Same old budget song and dance



Like the 17th running of an old movie, the Chatham-Kent municipal budget process has begun to flicker across our screens once again.

The characters may change (or actually many of them don’t) but the plot remains virtually the same.

The opening scene is the edict from council to keep costs under control – this year’s script calls for a two per cent operating budget cap.

Enter the heroic civil servants, bureaucrats and municipal employees who manage to whack millions of dollars in spending that council would have had to debate. This year’s figure is $10 million or so.

Next come the poorly attended public input meetings where a smattering of residents show up to either a) put in a plug for the special project, b) remind municipal officials that they’re being watched or c) try to makes sense of budgetary figures it would take a PhD to decode.

Waiting in the wings are the really angry residents because something they love may be cut – in this case it’s the Bothwell Arena (which at the end of the day probably isn’t going anywhere) and Communities in Bloom (which probably is).

Finally, forged in drama, comes a document with which no one seems truly happy.

Once again, infrastructure doesn’t get the attention it deserves, (because no one cares about a bridge falling in until it actually falls in), sacred political causes are rescued, the public has a vague feeling that there really are millions more which could have been saved and council congratulates itself and moves on.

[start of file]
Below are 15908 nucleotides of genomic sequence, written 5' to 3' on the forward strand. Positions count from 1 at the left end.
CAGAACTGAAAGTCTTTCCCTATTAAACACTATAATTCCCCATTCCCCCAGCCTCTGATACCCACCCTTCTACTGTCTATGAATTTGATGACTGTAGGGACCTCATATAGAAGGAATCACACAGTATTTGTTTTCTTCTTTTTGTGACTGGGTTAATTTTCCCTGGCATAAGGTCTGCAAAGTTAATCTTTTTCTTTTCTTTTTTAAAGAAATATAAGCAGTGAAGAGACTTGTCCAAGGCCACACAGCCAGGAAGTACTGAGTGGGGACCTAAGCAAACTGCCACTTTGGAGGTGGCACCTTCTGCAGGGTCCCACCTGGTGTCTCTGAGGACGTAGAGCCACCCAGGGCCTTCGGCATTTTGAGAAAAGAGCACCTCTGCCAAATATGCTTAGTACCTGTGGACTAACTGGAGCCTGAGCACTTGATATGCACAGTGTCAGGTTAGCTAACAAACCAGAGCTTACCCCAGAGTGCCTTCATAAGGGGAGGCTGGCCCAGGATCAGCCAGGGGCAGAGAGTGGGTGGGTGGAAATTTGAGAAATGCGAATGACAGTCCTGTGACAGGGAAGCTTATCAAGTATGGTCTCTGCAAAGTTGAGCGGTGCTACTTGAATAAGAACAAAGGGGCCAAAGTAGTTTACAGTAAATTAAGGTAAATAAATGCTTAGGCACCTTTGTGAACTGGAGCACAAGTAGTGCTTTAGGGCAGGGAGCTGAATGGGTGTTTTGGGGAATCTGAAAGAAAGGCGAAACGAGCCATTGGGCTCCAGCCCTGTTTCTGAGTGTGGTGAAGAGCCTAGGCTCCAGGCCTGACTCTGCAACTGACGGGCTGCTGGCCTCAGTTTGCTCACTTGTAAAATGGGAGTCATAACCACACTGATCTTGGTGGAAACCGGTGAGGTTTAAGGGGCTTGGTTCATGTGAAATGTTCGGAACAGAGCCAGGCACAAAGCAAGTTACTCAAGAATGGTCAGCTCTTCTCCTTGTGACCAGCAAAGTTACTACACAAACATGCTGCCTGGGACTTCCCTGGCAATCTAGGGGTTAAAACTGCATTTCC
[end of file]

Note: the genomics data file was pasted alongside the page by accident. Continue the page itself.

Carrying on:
To the public, the process took six weeks or less from meeting to finalization. To city hall staffers, it’s been a task that started at the end of last summer.

We spend too much time in Chatham-Kent looking back at what we once had or trying desperately to hold on to what we’ve got to have much vision of where we should be going.

Next week, we’ll look at some of the ways we might put this tired process to bed, begin realizing our potential and looking forward.


  1. Factors that must be part the C-K budget results
    I'm an old man, retired, living on my pension income with an increase of 1.16 % for 2016. I have no debts as I made it a point to pay everything off before I retired. I have some modest savings which isn't really all that much to show for about 45 years of work but I'm still glad I have it. My bank is paying me about .8 % interest on my savings which doesn't even begin to keep up with the real cost of living increases (apparently Statistics Canada is about to announce that it was only 1% for 2015 – yeah right) and apparently my current financial position makes me one of the more fortunate individuals in the country. Where did we go so wrong.?
    You can repeat our story many times in C-K, seniors are a big percent of C-K population. I can speak for many of us when I say that seniors are a Good investment we spend 90% plus in C-K.
    And you think about that


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